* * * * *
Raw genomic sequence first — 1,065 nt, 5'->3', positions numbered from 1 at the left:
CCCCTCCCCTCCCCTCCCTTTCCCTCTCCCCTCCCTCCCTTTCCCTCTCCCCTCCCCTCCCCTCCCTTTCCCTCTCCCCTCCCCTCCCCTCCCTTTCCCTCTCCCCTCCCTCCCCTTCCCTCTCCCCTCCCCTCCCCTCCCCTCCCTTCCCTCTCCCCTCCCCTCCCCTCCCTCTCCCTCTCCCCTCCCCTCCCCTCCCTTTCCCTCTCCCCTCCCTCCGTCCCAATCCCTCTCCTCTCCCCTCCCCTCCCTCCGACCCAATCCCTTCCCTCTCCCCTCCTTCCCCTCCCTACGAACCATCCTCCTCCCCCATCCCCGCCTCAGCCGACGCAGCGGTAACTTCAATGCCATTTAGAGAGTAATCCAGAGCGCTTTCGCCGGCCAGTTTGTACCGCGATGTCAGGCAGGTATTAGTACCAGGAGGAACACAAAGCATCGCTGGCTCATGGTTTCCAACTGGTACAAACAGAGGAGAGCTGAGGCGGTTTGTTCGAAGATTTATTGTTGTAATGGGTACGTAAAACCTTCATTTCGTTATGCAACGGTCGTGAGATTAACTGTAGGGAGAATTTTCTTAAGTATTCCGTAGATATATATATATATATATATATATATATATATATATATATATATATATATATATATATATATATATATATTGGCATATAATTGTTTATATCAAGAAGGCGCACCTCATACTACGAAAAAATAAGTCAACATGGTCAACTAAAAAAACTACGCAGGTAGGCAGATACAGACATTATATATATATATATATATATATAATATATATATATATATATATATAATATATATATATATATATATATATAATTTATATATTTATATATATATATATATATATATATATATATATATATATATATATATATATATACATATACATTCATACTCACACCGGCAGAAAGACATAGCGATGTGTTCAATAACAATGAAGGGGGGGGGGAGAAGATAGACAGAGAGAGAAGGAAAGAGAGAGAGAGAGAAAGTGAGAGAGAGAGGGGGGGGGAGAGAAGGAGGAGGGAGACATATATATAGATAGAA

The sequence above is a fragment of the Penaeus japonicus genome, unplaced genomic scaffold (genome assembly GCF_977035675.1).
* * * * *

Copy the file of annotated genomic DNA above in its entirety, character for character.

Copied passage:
Raw genomic sequence first — 1,065 nt, 5'->3', positions numbered from 1 at the left:
CCCCTCCCCTCCCCTCCCTTTCCCTCTCCCCTCCCTCCCTTTCCCTCTCCCCTCCCCTCCCCTCCCTTTCCCTCTCCCCTCCCCTCCCCTCCCTTTCCCTCTCCCCTCCCTCCCCTTCCCTCTCCCCTCCCCTCCCCTCCCCTCCCTTCCCTCTCCCCTCCCCTCCCCTCCCTCTCCCTCTCCCCTCCCCTCCCCTCCCTTTCCCTCTCCCCTCCCTCCGTCCCAATCCCTCTCCTCTCCCCTCCCCTCCCTCCGACCCAATCCCTTCCCTCTCCCCTCCTTCCCCTCCCTACGAACCATCCTCCTCCCCCATCCCCGCCTCAGCCGACGCAGCGGTAACTTCAATGCCATTTAGAGAGTAATCCAGAGCGCTTTCGCCGGCCAGTTTGTACCGCGATGTCAGGCAGGTATTAGTACCAGGAGGAACACAAAGCATCGCTGGCTCATGGTTTCCAACTGGTACAAACAGAGGAGAGCTGAGGCGGTTTGTTCGAAGATTTATTGTTGTAATGGGTACGTAAAACCTTCATTTCGTTATGCAACGGTCGTGAGATTAACTGTAGGGAGAATTTTCTTAAGTATTCCGTAGATATATATATATATATATATATATATATATATATATATATATATATATATATATATATATATATATATATTGGCATATAATTGTTTATATCAAGAAGGCGCACCTCATACTACGAAAAAATAAGTCAACATGGTCAACTAAAAAAACTACGCAGGTAGGCAGATACAGACATTATATATATATATATATATATATAATATATATATATATATATATATAATATATATATATATATATATATATAATTTATATATTTATATATATATATATATATATATATATATATATATATATATATATATATATATACATATACATTCATACTCACACCGGCAGAAAGACATAGCGATGTGTTCAATAACAATGAAGGGGGGGGGGAGAAGATAGACAGAGAGAGAAGGAAAGAGAGAGAGAGAGAAAGTGAGAGAGAGAGGGGGGGGGAGAGAAGGAGGAGGGAGACATATATATAGATAGAA

The sequence above is a fragment of the Penaeus japonicus genome, unplaced genomic scaffold (genome assembly GCF_977035675.1).